# strcache used: total = 2313570 (5196) / max = 8176 / min = 8170 / avg = 8175
# strcache free: total = 238 (2980) / max = 6 / min = 0 / avg = 0

# strcache hash-table stats:
# Load=32869/65536=50%, Rehash=3, Collisions=545530/1044947=52%


(This is a very raw mirror of the original blog post made to blogs.sun.com 16 Nov 2010. As per http://web.archive.org/web/20090627144253/http://www.sun.com/termsofuse.jsp "... You grant Sun and all other users of the Website an irrevocable, worldwide, royalty-free, nonexclusive license to use, reproduce, modify, distribute, transmit, display, perform, adapt, resell and publish such Content (including in digital form) ..." )

gbuild: How to setup a repository

This is the third post in a short series of blog posts about the new GNU make based build system that will soon be integrated into the DEV300 codeline. It is covering how to use the multi repository support of gbuild.

Welcome back to the little blog series about the new GNU make build system. After having covered the setup of a module in the gbuild system in the last post, this one will be about how repositories are setup with gbuild. A repository in gbuild is a directory where source files are found. While OpenOffice.org currently has every source file in one big repository, gbuild supports to have multiple repositories and will find a file in any of those.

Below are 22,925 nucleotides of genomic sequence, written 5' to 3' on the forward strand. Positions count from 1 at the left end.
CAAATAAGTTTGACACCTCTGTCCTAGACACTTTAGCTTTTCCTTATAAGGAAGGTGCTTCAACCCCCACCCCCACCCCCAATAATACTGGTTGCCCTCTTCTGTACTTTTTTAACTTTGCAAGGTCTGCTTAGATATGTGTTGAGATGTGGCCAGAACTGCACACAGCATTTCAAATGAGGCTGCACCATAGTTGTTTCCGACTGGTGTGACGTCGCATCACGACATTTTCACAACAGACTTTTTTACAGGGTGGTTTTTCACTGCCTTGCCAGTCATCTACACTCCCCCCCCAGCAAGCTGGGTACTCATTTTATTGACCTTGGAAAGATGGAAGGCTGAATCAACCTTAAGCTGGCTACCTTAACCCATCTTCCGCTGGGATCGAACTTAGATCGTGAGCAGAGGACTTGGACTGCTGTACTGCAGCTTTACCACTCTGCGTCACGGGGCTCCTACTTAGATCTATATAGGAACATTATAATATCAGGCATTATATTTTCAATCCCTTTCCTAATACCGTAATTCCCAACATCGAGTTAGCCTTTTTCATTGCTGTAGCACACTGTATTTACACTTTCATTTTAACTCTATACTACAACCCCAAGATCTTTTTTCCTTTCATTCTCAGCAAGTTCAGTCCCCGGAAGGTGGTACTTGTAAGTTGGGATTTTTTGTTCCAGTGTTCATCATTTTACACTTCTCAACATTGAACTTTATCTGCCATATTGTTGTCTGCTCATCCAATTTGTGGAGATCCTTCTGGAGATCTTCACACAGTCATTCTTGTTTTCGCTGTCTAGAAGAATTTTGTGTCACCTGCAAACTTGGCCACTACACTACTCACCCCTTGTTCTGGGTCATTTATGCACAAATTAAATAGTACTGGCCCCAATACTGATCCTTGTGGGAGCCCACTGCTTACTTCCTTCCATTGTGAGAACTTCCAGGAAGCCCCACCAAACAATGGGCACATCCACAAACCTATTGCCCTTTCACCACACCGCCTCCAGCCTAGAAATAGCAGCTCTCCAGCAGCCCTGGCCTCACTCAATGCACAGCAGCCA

Making repositories known to gbuild

gbuild needs to be told about the repositories it should look for source files. This is done with the variable gb_REPOS which contains a whitespace separated list of source directories. For backwards compatibility, if gb_REPOS is not set, it defaults to $(SOLARSRC) for now (we might get rid of that one day and set gb_REPOS in ./configure along with SOLARSRC).

Setting up a repository for gbuild

Three files need to be present in the root of a gbuild repository:

  • Repository.mk
  • RepositoryFixes.mk
  • and Module_*.mk

In Repository.mk we define some things that need to be globally known for the build. The first thing that needs to be globally set is a variable name for this repository, so that we can refer to it -- for example when defining include paths. This is done by a statement like this: